Blog: When Sandy Came to Town

SWS field editor Gary Caputi reflects on the storm's fury from his home state of New Jersey

November 14, 2012
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Note: Scroll through the gallery above for footage from the Jersey Coast. All photos by Gary Caputi.

On the evening of Monday, October 29th, Hurricane Sandy came ashore and laid claim to the title of the worst storm to hit New Jersey in recorded history, period! It arrived at high tide on a full moon with 95 mph sustained winds and gusts to 115, pushing a colossal tide surge as high as 14 feet into low-lying coastal areas leaving behind a trail of devastation that was beyond comprehension. From Raritan Bay to Cape May no shore or bay front communities escaped Sandy’s wrath and in many the destruction was complete.

I prepared my home, luckily three miles inland and not in a floodplain, on Sunday and headed to Garden State Marina in Point Pleasant where my center console was already getting pelted by the rain and increasing winds from the approaching storm. Most marina patrons had their boats hauled and blocked, but I opted to double the lines, add some bumpers and keep it in the slip. Old timers taught me that your boat is safer in the water and she was tied to a floating dock that could rise 12 feet above mean high tide. When I returned the next morning just before sunrise, the town and marina were devastated, but my venerable Mako was riding high and unscratched while dozens of boats that were on blocks were pushed into a big pile and dozens more had simply floated away, coming to rest at various places along the banks of the Manasquan River.


Back in the car, I started picking my way through flooded streets strewn with debris. There were boats everywhere, on railroad tracks, golf courses; dozens were left high and dry. On Broadway, one of the main roads leading to the boardwalk, there were boats all over the road, in parking lots and pushed through store windows. Marinas were trashed, tackle shops where I purchase bait and gear from people I call friends were underwater. Wires and trees were down everywhere and I had to drive around things, like a 10-ton walk-in freezer from one of the restaurants that was pushed 50 yards out into the middle of a street.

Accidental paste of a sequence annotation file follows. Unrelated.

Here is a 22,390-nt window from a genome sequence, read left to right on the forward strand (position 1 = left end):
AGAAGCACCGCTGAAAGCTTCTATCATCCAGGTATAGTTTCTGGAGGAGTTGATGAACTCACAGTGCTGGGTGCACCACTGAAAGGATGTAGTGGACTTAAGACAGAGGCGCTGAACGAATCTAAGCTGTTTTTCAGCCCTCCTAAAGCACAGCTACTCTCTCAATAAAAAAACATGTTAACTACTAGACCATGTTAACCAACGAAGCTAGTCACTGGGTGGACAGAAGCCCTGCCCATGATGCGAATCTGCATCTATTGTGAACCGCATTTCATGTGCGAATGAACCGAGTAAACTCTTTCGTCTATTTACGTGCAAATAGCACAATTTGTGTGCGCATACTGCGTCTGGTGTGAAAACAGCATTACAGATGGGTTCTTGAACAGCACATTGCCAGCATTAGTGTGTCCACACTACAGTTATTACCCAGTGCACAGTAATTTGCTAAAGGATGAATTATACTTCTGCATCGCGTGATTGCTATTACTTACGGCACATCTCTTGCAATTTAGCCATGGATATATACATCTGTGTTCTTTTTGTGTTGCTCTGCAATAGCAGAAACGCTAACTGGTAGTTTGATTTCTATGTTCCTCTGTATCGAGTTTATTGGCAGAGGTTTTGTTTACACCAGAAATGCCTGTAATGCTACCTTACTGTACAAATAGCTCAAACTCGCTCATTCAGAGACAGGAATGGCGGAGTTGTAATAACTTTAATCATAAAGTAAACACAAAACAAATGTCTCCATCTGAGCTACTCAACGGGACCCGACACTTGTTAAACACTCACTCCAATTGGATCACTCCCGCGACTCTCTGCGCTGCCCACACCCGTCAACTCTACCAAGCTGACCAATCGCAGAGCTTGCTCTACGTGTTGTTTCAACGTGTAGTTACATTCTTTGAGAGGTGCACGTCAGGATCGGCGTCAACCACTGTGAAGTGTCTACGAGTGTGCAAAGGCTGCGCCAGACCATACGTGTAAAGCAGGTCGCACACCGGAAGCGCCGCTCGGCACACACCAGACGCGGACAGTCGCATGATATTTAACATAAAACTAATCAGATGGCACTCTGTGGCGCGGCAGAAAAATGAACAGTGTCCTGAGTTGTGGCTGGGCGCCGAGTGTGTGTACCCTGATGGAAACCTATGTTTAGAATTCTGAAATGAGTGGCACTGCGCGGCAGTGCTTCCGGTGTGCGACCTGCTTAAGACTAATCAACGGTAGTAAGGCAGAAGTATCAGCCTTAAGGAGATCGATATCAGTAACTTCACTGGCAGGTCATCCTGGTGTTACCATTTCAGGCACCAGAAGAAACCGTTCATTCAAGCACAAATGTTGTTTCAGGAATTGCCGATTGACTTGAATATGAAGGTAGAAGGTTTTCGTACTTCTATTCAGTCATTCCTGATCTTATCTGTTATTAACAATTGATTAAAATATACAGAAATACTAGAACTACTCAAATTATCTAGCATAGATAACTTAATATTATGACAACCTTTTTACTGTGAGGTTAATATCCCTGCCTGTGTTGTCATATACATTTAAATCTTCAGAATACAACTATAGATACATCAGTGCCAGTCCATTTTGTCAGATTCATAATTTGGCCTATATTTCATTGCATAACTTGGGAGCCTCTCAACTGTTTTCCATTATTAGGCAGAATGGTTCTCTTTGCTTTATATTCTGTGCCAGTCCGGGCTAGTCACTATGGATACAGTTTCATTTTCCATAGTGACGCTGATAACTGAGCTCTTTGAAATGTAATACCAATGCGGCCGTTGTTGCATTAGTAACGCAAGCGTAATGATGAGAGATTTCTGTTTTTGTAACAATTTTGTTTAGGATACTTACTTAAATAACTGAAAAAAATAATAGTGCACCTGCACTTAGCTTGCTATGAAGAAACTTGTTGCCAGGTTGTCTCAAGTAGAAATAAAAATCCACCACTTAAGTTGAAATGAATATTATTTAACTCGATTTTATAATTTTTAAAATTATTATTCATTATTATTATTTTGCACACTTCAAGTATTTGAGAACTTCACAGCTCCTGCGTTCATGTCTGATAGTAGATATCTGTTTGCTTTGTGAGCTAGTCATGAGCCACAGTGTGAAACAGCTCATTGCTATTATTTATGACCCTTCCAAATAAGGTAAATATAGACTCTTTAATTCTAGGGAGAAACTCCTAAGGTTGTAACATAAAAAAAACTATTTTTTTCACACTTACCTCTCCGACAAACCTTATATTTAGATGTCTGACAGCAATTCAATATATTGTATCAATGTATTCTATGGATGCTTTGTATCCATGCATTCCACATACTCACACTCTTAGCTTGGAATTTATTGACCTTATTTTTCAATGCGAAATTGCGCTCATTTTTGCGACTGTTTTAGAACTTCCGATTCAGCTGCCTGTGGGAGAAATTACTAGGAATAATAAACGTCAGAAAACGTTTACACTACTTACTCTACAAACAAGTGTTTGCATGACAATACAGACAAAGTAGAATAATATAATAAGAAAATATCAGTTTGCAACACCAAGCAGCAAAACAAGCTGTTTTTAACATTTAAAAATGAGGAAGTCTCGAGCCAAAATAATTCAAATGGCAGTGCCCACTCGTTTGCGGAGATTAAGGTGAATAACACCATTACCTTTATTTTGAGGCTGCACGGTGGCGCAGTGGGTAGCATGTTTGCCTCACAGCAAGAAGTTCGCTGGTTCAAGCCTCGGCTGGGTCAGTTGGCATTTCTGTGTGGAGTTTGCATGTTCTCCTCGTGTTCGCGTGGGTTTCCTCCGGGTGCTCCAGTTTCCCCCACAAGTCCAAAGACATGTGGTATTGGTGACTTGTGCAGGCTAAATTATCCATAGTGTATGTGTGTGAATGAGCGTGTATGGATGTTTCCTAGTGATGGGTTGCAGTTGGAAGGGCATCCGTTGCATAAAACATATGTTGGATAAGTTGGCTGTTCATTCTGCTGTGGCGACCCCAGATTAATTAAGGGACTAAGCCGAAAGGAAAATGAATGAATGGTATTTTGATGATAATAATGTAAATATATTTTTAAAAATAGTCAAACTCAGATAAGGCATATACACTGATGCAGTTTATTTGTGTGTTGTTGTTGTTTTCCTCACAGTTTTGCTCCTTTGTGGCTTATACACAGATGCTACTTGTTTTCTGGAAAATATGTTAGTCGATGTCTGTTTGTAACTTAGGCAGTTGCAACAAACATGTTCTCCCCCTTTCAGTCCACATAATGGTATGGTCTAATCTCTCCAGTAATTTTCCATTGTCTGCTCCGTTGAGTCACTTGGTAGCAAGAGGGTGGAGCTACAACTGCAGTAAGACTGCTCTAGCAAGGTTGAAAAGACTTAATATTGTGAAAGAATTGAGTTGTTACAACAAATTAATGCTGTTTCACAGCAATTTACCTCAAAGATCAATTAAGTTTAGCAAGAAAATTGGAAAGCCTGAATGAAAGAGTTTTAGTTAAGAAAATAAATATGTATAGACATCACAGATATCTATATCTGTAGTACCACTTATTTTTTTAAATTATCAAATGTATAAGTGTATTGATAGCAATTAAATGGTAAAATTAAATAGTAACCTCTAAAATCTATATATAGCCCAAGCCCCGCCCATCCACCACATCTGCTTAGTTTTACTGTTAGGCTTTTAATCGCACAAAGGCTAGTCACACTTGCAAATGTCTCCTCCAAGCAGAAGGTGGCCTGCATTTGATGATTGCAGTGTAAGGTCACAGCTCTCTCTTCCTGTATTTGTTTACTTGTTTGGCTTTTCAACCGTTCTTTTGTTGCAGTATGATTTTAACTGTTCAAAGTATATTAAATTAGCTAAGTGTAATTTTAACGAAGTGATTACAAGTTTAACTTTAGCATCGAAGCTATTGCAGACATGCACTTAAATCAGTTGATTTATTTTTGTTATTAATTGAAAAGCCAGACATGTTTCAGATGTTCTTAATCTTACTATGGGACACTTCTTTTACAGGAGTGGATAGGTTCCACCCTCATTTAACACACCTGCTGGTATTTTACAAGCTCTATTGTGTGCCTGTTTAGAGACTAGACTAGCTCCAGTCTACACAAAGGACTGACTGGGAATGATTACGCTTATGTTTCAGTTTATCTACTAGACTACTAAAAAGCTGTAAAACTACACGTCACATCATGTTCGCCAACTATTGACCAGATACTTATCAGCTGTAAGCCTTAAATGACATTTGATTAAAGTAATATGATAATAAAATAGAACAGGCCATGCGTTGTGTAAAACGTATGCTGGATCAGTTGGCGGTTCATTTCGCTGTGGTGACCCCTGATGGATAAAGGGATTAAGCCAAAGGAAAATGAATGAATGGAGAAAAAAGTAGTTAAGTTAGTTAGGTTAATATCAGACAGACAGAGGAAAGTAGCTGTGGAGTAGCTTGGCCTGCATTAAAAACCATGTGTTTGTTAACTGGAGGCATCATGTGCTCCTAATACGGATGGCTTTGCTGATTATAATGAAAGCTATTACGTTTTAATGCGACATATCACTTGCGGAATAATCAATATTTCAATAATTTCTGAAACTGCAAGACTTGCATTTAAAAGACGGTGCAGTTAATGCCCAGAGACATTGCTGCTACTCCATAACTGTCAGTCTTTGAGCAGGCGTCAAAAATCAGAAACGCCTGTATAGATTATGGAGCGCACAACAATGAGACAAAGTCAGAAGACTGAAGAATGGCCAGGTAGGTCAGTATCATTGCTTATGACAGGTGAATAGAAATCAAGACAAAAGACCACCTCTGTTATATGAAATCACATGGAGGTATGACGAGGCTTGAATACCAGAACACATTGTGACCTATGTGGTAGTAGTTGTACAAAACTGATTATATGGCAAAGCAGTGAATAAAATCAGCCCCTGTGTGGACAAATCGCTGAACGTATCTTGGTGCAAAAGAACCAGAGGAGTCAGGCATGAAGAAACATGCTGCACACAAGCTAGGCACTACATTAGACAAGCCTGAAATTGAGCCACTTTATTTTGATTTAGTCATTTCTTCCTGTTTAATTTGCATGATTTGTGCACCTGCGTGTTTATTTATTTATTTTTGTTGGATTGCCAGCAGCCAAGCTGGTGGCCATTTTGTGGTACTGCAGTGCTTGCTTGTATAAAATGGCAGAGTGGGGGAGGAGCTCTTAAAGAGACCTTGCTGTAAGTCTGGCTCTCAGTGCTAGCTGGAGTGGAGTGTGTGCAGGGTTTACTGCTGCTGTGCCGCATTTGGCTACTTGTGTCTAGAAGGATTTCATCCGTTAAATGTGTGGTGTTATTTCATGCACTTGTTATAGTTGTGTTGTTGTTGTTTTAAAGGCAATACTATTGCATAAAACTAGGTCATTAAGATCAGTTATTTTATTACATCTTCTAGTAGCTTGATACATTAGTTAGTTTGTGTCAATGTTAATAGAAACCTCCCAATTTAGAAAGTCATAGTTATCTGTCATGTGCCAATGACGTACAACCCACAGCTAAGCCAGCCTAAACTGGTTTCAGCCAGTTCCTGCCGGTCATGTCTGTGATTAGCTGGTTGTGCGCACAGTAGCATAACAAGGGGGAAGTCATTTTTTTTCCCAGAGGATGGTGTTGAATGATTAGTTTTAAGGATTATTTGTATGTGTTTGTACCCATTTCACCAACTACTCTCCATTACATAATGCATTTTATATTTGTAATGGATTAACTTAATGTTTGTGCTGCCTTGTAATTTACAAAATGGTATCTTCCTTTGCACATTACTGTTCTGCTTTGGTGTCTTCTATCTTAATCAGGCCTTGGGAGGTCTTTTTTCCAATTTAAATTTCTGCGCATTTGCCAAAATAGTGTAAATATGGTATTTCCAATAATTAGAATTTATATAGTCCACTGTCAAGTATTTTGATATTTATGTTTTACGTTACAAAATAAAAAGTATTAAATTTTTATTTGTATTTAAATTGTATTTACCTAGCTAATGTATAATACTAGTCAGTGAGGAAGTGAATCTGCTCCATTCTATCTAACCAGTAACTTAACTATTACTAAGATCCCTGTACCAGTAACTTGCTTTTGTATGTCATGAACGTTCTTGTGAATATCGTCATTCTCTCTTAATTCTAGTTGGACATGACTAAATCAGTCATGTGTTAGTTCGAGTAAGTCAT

I was lucky that my house was undamaged even though trees were blown down all over the neighborhood. I spent the next week caring for relatives and helping friends whose houses and cars had been flooded and boats washed away. The bay and river were choked with all manner of floating detritus to the point of being unnavigable, but on the Sunday after the storm I took the Mako out Manasquan Inlet and did a slow run down the beach to Seaside Heights taking pictures of the destruction along the beach. With tears in my eyes, I shot image after image of hundreds of beach homes destroyed. Some were pushed off the beach, coming to rest blocks away on the main road, Highway 35 while others were piled in ruins.

I photographed dozens of smoldering piles of ash that had been houses and the remains of the iconic Seaside Heights amusement piers, where nearby each fall we jig striped bass, bluefish and even see bluefin tuna cavorting within sight of shore. The beach had been reduced to a strand in many places and the Army Corps was busy filling in a new inlet that had been cut through five blocks of homes in Mantoloking where the ocean breached the bay, exacerbating the storm surge farther inland.


The experience has been humbling. I have so many friends and colleagues whose lives have been affected. There are real concerns about the ability of many of the homes ever being rebuilt, or whether the thousands of people whose livelihoods revolve around boating and sport fishing will survive this major economic impact to businesses already weakened by years of a fragile and stagnant economy. Only time will tell how they will fare and I hope to be able to report back to you in a couple weeks with more on their plight. Interestingly, not a week after the storm, several of the local headboats were running trips, although without the typical crowds that would be lining up to board for our typically-great fall fishing. That they were running at all is a sign that fishermen are a resilient breed and many refuse to let things like storms get in the way of being on the water. We will see.

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